Shefflin salutes courage of striking Cork hurlers in 2002

Henry Shefflin has revealed he has a growing appreciation of the reasons why the Cork hurlers went on strike in 2002.

The two-time Hurler of the Year reveals in Seán Óg Ó hAilpín’s Laochra Gael on TG4 tomorrow evening that their demands for better preparatory conditions assisted other teams and set a benchmark.

Shefflin and his team-mates were depicted as “Stepford Wives” by Dónal Óg Cusack in his autobiography. Cusack wrote: “We struggled and Kilkenny left us out there to walk our path alone.

“Through all the troubles we have had, we have often thought how much easier and how much more effective for all players this would be if Kilkenny and Cork were marching together.”

However, Shefflin now says: “As I got older, I could understand it more why they do it. You know, fair play to Seán Óg, Dónal Óg, these people at such a young stage of their career to take a stance.

“Obviously, it was a benefit not alone to the bigger counties but to the smaller counties that came after. It definitely was a benefit to them.”

Shefflin, who ranks Ó hAilpín as one of the best players he ever marked, admitted he was taken aback when Denis Walsh dropped the defender from the panel in 2010.

“I was very surprised because I have such respect for him on the field and I know from marking him how good he is. You’d look up (to him) in aspiration and say how he’s so fit and how well he looks after himself.”

The axe, which was compensated somewhat by Ó hAilpín’s reinstatement to the panel at the end of 2011, still rankles with the Na Piarsaigh man.

“I was of the belief that the reason was something other than hurling. When I was shown the door, I thought the same would happen to other players. However, I was the only one , so it must’ve been personal.”

Ó hAilpín admits avenging their 2003 All-Ireland final defeat by Kilkenny was the one thing that motivated them to win the following year’s Championship.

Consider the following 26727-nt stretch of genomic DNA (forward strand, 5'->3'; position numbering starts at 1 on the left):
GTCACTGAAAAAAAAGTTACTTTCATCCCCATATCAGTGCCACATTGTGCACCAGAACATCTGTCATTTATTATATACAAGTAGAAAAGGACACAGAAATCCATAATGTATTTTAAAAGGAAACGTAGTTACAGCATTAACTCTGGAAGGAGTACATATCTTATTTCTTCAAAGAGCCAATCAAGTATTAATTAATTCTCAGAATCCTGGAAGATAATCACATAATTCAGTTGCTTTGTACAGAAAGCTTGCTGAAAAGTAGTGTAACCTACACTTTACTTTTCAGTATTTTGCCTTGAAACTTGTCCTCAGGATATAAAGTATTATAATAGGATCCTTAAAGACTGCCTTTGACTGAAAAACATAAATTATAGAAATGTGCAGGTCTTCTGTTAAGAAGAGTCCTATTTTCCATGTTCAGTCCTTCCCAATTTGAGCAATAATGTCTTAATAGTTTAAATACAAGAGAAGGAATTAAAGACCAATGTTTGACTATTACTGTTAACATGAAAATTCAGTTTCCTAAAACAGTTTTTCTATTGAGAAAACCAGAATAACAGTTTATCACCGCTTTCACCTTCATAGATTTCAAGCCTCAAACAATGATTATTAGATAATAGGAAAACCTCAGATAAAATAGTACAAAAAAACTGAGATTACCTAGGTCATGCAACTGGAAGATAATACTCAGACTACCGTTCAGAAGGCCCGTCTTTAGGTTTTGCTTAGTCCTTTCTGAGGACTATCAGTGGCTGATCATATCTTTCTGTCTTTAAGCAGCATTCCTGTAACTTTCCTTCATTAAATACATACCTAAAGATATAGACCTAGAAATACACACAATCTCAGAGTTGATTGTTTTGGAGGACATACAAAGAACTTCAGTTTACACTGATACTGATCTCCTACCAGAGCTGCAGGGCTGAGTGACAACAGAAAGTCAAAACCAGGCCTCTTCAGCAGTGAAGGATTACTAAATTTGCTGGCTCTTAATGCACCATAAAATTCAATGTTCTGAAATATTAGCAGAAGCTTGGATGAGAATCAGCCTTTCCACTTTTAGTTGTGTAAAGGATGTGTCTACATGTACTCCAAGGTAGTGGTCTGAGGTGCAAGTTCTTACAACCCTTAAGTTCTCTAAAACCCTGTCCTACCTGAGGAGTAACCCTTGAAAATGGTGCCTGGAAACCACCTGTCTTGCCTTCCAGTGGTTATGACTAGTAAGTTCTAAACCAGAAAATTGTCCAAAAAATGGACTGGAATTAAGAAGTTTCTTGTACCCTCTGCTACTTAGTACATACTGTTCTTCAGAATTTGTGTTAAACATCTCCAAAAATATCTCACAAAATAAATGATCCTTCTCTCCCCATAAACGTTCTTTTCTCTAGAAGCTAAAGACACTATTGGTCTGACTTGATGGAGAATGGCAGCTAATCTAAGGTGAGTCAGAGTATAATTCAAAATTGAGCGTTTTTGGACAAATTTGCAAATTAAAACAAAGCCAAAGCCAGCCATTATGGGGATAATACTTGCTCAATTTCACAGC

“We believed the Championship was not worth winning if we didn’t meet them in the final or on the way to the final. We had wanted to get our own back from the previous year.”

An honest Shefflin recalls losing his 2004 final duel with Ó hAilpín. “I started well for about five minutes but then Seán Óg rolled up his sleeves and that was the end of that. He really stood up.

“I’ve an up close and personal feeling of that day. At one stage, Seán Óg was coming out with 15 minutes gone and he just kind of looked at me and gave me a bit of a jostle as much to say ‘we’re not gone from here’.

“I think that was the statement Cork were trying to set down. It was a hard day for myself. I walked off the field knowing the better man had won on the day.”

The following year’s final was played on a Croke Park pitch heavily criticised by Cork. Ó hAilpín’s former manager and teacher Donal O’Grady remembers: “A junior B match wouldn’t have been played on Croke Park that day; the grass was three inches long. People were saying Kilkenny were waiting in the long grass. That was literally the case.”

Looking back on his dual playing days in 1999, Ó hAilpín questions the wisdom of committing to so many teams. “I was playing for both the Cork U21 football and hurling teams. I was playing for my club at senior and U21 level both in football and hurling week after week. It was just one game after another. I don’t know how I survived. Bonkers!”

He also regrets not adding a few words of the Rotuman language to his memorable all-Irish All-Ireland acceptance speech in 2005.


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